1. Add a file to src\main\java\com\example\demo named

  2. Add the following source code to the file:

    package com.example.demo;
    import org.springframework.web.bind.annotation.RequestMapping;
    import org.springframework.web.bind.annotation.RestController;
    public class KeyvaultDemoController
       public String getKeyvaultValue()
          return getStoredValue("keyName");
       private String getStoredValue(String keyName){
          String keyVaultName = System.getenv("KEY_VAULT_NAME");
          String keyVaultUri = "https://" + keyVaultName + "";
          SecretClient secretClient = new SecretClientBuilder()
          .credential(new DefaultAzureCredentialBuilder().build())
          KeyVaultSecret storedSecret = secretClient.getSecret("keyName");
          return storedSecret.getValue();
  3. Use DefaultAzureCredentialBuilder to manage your credentials for your key vault. When you run the code locally, DefaultAzureCredentialBuilder looks for three environment variables: AZURE_CLIENT_ID, AZURE_CLIENT_SECRET, and AZURE_TENANT_ID.

  4. You created a service principal to use in our development environment. When the application is deployed to Azure, DefaultAzureCredentialBuilder looks for the managed identities and service principals of Azure resources that attempt to access Key Vault. To use DefaultAzureCredentialBuilder, you need to add azure-identity as a dependency to the pom.xml file. Add the following code in the <dependencies> section of pom.xml:


Generate the service principal

Set up environment variables for DefaultAzureCredentialBuilder. These variables hold values from our service principal.

Contact your Azure administrator to create a service principal if you don’t have the rights to do so in your tenant.

To create a service principal, you first need to choose a name. Use the name java-keyvault-demo-sp. Create your service principal using the following command:

az ad sp create-for-rbac -n java-keyvault-demo-sp --role=Contributor

This command produces output values similar to the following sample:

   "appId": "ac69d748-d878-4019-81c5-063c511d7857",
   "displayName": "java-keyvault-demo-sp",
   "name": "ac69d748-d878-4019-81c5-063c511d7857",
   "password": "nqaZaiJZMPZixptdoLT10Wz9xJSM~DYzzw",
   "tenant": "a98511b4-fa78-4893-bf7b-0eba7bf495f4"

Set your environment variables

There are four environment variables to set up locally for this example:

  • KEY_VAULT_NAME: For this demo, use java-keyvault-demo-kv.

  • AZURE_CLIENT_ID: Set to the appId value.

  • AZURE_CLIENT_SECRET: Set to the password value.

  • AZURE_TENANT_ID: Set to the tenant value.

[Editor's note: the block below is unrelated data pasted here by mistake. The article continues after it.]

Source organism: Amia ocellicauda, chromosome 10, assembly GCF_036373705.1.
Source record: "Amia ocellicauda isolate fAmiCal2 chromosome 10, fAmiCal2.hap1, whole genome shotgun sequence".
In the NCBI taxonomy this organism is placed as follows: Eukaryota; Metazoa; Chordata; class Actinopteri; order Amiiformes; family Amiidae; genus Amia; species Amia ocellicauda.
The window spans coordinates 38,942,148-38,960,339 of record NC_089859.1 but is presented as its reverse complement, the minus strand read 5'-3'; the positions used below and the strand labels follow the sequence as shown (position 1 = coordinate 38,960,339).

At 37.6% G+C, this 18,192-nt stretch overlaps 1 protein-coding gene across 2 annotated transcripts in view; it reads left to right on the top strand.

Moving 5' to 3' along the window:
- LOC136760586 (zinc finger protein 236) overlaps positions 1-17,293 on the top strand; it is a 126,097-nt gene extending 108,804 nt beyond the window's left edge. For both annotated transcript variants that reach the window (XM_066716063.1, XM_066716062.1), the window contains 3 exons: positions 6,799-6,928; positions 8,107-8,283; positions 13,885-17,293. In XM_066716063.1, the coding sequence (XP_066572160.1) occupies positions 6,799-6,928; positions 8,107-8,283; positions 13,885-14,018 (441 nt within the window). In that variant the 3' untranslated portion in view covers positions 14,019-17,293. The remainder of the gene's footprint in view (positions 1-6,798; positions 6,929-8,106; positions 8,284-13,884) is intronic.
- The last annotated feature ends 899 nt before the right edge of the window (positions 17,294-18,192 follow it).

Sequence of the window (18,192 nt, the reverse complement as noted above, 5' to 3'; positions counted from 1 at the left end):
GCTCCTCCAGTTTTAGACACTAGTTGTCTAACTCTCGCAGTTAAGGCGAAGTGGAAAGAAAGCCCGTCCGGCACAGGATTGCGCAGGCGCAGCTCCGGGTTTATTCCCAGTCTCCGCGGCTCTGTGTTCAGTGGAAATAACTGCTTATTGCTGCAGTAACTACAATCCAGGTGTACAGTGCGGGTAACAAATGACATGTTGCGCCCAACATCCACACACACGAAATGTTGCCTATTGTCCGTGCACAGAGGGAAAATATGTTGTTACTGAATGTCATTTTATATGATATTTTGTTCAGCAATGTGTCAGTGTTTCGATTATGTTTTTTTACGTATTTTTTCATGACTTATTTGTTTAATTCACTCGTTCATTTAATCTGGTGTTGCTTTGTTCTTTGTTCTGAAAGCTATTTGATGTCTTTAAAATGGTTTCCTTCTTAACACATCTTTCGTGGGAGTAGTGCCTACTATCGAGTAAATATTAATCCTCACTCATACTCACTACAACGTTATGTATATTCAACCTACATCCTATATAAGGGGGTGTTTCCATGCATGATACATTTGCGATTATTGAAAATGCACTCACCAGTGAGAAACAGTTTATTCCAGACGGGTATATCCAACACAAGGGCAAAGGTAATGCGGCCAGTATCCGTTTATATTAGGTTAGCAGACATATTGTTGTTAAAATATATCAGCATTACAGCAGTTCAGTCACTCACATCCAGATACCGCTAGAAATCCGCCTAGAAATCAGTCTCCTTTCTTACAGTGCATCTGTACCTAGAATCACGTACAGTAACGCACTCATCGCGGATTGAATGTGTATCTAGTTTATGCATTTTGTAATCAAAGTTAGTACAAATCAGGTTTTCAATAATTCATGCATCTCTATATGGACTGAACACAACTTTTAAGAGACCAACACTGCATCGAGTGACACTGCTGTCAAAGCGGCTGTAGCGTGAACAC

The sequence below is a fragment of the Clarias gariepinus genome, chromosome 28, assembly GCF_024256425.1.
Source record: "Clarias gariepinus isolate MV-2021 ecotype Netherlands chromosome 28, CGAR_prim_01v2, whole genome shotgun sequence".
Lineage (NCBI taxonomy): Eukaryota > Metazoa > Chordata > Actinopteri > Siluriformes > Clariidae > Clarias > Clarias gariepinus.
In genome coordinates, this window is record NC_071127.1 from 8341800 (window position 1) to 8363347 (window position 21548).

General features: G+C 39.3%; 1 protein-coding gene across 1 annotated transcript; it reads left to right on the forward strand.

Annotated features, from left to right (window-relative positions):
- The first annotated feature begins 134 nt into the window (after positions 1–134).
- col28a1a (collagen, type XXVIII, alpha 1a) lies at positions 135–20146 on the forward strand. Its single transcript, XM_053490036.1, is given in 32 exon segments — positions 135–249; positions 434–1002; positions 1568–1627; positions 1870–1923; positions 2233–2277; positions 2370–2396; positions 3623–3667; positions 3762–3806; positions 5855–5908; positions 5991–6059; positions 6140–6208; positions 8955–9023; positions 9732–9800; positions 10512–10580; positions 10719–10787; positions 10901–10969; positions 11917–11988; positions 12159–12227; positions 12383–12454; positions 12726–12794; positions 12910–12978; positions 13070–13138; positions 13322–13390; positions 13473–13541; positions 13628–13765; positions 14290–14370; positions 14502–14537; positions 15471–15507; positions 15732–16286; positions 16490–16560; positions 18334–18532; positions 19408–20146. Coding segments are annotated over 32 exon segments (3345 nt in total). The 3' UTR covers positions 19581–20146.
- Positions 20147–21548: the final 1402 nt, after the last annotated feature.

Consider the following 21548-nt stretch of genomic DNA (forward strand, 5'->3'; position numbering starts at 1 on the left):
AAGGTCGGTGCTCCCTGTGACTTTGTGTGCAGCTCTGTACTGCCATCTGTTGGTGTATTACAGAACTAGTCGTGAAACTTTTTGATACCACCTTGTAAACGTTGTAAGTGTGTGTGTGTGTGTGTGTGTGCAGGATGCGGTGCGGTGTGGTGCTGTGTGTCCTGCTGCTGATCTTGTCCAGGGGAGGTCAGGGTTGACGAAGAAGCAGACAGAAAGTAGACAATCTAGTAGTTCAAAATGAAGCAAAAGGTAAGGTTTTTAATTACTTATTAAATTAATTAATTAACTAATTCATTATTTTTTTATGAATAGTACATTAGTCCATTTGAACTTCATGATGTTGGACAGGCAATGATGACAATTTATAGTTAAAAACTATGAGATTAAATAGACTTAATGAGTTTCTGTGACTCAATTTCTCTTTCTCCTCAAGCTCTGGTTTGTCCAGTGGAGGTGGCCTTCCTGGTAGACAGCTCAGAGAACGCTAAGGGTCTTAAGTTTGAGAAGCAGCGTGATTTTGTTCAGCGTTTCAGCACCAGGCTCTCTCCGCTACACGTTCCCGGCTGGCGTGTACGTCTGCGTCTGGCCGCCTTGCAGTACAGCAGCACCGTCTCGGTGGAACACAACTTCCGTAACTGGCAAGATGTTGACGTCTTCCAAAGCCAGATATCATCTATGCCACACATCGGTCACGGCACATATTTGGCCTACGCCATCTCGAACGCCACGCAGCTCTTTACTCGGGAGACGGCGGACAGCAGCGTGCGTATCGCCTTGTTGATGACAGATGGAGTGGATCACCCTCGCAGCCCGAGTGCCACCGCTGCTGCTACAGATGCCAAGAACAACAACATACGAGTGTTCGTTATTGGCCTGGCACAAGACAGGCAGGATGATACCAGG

Package and run locally

  1. After you’ve set your environment variables, run the following command to package the demo:

    mvn clean package -DskipTests` 
  2. Run the Spring Boot web application in Tomcat:

    mvn spring-boot:run

    This command outputs a URL for the web application. Save this URL for later.

  3. To confirm the output, use the URL generated by the previous command to open your web application in a web browser.

    You should see secretValue displayed in the browser.

Create a Java Spring Boot application to use Azure Key Vault and run it on Azure

You can communicate with Azure Key Vault locally by using DefaultAzureCredentialBuilder and your environment variables. To host your code, move it to Azure as shown in the following sections.

Deploy a Maven application to Azure App Services

One of the ways to host your application in Azure is through Azure App Services. Azure App Service has some terminology that you need to be aware of:

  • Azure App Service plan

    Apps run on an Azure App Service plan. It determines the operating system, region, number of virtual machines, size of virtual machines, and the pricing tier. Pricing tiers are built around CPU and compute setups.

  • App types

    Three types of apps run on Azure App Service plans: Azure Web Apps, Azure API Apps, and Azure Mobile Apps.

Set up the Maven plugin and configure it for Azure Web Apps

Use the Maven Plugin for Azure Web Apps to help deploy your application to an Azure App Service.

  1. To install the Maven Plugin for Azure Web Apps, run the following command:


    This command creates the initial settings for your Azure App Service. Your application is deployed to a Linux Azure App Service plan with a Java 11 runtime.

  2. After you’ve complete the configurator, view pom.xml and make note of the <build> section. This section should appear as follows:

                   <javaVersion>Java 11</javaVersion>
                   <webContainer>Java SE</webContainer>

If you see your <SubscriptionId> in the POM file, remove it; it isn’t necessary to store it in this file. Pay attention to the following settings:

  • <appServicePlanName>: Specifies the associated App Service plan.

  • <appName>: Identifies the app in the Azure App Service plan. The Maven Plugin for Azure Web Apps creates the app during deployment.

  • <resourceGroup>: Set to the resource group you created for this example. The configurator doesn’t prompt you for the resource group name.